Three vertical flowcharts side-by-side. All three flowcharts show a large arrow starting at the top. Halfway down the arrow stops and two shorter arrows branch left and right. At the end of these shorter arrows, two large arrows point down. In the left flowchart showing the priming reactions, the first large arrow is coloured black. Above the arrow is shown 6 grey circles in a row representing 6-carbon glucose. Along the arrow 2 ATP are shown entering the reaction. At the bottom of the arrow is shown 6 grey circles with the first and last circles connected to a yellow P in a circle representing 6-carbon sugar diphosphate. In the middle flowchart showing the cleavage reactions, the branching arrows are coloured black. Above these arrows is shown the same 6-carbon sugar diphosphate. Below each arrow are shown 3 grey circles with the last circles connected to a yellow P in a circle representing 3-carbon sugar phosphates. The right flowchart showing the energy-harvesting reactions, the two large arrows coloured black. The same 3-carbon sugar phosphates are above these large arrows. Beside each large arrow are shown an NADH leaving the reaction and 2 ATP leaving the reaction later on. At the end of the arrows are 3 grey circles in a row representing 3-carbon pyruvate.

The three parts of glycolysis show how ATP is both used and produced.
by Edgar Gibson

Some steps in cellular respiration are aerobic, while others are anaerobic. For most eukaryotes, oxygen is one of the requirements of life. Much more ATP is produced using aerobic processes helping to provide energy for more complex forms of life. Glycolysis doesn’t require oxygen but is the first step in glucose metabolism for both aerobic and anaerobic respiration. The fermentation done by microorganisms involves anaerobic respiration.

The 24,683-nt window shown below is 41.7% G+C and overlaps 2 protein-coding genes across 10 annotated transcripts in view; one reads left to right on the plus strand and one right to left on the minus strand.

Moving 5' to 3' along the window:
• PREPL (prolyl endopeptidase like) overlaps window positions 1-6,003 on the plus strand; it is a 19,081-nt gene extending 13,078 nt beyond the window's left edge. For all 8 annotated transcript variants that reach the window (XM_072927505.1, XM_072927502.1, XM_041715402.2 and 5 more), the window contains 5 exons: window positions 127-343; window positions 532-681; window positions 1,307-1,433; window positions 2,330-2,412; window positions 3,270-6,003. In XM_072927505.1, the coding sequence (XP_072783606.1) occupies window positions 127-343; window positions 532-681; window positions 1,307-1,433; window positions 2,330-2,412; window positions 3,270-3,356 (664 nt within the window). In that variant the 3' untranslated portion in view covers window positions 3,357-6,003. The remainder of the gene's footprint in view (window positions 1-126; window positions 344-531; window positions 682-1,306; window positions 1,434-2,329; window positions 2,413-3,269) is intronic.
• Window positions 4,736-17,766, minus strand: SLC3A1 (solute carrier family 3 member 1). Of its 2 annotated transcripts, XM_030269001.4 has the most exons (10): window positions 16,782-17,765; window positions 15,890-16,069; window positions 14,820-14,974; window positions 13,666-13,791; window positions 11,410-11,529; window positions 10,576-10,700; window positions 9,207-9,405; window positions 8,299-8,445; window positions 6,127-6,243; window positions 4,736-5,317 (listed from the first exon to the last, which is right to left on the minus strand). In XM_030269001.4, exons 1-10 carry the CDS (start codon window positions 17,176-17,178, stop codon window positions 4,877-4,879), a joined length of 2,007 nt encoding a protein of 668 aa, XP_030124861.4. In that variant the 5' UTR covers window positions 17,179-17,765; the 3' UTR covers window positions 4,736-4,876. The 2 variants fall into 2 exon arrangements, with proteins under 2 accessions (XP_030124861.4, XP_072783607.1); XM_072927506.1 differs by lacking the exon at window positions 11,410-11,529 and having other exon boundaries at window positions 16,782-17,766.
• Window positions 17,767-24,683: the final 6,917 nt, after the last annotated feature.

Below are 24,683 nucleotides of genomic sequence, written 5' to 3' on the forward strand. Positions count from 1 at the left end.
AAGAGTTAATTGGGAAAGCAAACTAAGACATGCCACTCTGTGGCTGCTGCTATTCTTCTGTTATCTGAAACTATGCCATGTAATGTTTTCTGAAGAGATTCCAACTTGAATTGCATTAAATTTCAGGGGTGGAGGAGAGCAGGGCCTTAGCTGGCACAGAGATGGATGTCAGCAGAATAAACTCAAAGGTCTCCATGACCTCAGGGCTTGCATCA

Smaller eukaryotic and prokaryotic organisms can survive longer in low oxygen conditions, and many have adapted to produce energy without any oxygen. Under these anaerobic conditions all the energy produced from glucose is only made in glycolysis. The 2 NADH molecules are recycled back to NAD+. In this way the NAD+ can be used again for a new round of glycolysis with a new molecule of glucose.

Cells have evolved two different methods of recycling NADH. In general, most eukaryotes and certain bacteria perform lactate fermentation whereas certain fungi, like yeast, and other bacteria perform alcoholic fermentation. These two processes are summarized in the animation below by Thomas E. Schultz of the College of Science and Engineering at Central Michigan University.


 How do small steps lead to changes?

Changes 9. Compare lactate fermentation with alcoholic fermentation. Your comparison should include at least 3 similarities and/or differences.